This year, ahead of Noted, Bela Farkas interviewed six festival artists. In this fifth instalment, he chats to ACT Comic Meet organiser EmmJ, who is a writer and artist with work appearing in various anthologies published in Australia and Sweden.
What is the ACT Comic Meet?
The ACT Comic Meet is a Canberra-based community of comic creators. We enjoy reading and making comics, and there are opportunities to meet and draw or chat about comics every month. Our members are very active in the local comic community and many – in addition to their own comic work – have contributed to a number of the meet’s publications to date. Not everyone comes to meet-ups – there are quite a few people who are not able to meet up in person due to work or other commitments, but they are still active online and participate in our anthologies.
What happens at a typical meet?
At a typical meet, people show up some time between 2pm and 4pm. Some people stop by the comic shop and bring their haul to the meet-up to read and discuss. Some people bring drawing materials and sketch at the table. Some people drink beer (or gaming-themed cocktails and mocktails). Some people do all of the above. Some do none of the above. All are welcome.
Has it been growing?
The group has been growing for the last couple of years, but the number of attendees at the monthly meet-ups can vary from two or three up to more than twenty. We appreciate it if people find us on Facebook or email us beforehand so we can give the venue a heads-up, but it is certainly not necessary.
What is the process of coming up with a comic and how do comic meets help?
One thing that our meet-up helps with is having a group of interested folk to keep you accountable. For myself, I know that if I tell people I am working on a project, and I think they might ask me how it’s going, it helps keep me motivated. Another thing is that there are a lot of people who will happily share their hard-earned experiences in comic creation, from writing tips to screen printing, from paper making to fully digital creation techniques and programs.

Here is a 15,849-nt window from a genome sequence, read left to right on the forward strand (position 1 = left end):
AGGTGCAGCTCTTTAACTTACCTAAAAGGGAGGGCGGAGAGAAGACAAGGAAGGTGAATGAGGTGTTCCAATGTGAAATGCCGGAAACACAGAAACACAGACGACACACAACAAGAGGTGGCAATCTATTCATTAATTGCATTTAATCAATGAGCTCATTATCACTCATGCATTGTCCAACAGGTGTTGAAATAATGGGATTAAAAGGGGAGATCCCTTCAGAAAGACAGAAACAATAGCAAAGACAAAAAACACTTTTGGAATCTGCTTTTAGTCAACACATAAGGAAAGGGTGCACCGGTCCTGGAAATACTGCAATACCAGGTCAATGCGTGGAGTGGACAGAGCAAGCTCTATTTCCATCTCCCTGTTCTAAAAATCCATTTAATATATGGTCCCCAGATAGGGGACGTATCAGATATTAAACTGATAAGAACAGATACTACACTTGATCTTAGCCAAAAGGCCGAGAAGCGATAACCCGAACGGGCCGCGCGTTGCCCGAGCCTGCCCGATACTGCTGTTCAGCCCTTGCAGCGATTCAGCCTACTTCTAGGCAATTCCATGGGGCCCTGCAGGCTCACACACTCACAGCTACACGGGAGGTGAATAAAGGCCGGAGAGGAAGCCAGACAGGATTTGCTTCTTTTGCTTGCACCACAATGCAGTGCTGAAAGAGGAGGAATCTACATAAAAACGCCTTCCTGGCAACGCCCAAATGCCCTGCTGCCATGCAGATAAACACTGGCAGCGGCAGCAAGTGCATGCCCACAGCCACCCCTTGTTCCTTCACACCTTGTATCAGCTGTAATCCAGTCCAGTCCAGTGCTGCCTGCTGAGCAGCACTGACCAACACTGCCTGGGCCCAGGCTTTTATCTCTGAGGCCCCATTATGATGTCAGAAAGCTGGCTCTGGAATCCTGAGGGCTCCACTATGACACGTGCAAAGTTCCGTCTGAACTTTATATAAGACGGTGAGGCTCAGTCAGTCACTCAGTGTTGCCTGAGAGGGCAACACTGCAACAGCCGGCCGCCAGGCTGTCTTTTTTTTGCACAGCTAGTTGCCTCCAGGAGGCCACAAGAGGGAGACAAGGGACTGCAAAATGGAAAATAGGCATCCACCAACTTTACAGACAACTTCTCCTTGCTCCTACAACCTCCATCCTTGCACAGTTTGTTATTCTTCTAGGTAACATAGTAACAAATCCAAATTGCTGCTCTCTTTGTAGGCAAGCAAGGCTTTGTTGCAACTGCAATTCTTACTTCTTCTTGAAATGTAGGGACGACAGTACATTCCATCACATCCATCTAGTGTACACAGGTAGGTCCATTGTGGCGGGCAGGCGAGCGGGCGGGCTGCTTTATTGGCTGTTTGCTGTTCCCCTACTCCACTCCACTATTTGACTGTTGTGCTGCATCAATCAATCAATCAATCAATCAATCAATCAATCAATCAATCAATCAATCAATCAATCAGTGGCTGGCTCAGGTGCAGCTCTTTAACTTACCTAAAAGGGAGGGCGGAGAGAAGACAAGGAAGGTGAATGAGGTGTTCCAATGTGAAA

What do you find is the hardest thing about creating a comic?
Deadlines. (Even self-imposed deadlines.) There is always something more you can do, some little tweak to make it perfect, but at some point if you want to get the story told, you have to abandon your art.
How important are comic fairs to getting your work out there?
Comic and zine fairs are really important. Sure, putting your work online is great, but it can be really difficult to tell if your comics are being read, or if you are just shouting into the void. There are as many goals to making comics as there are comic-makers. For the creators who primarily want to tell their stories, fairs bring your work to the reading audience.
For those who aspire to work for a comic publisher, in Australia or overseas, fairs let you meet up with others on the same journey – to network, to find support, and community. It’s a great feeling when someone finds us at the same zine or comic fair a year later and tells me that they enjoyed the book they bought last time. The best feeling is when they then tell you that they have started making their own comics, too.
The ACT Comic Meet will feature at Noted Writers’ Festival 2016 in the following event: Independent Publishing Fair – Sunday 20 March, 10am-3pm at Gorman Arts Centre.
Canberra-based writer and 2016 Noted artist Bela Farkas's work is heavily influenced by popular culture and current events. Bela's work will also appear as part of Bill Poetries at this year's festival.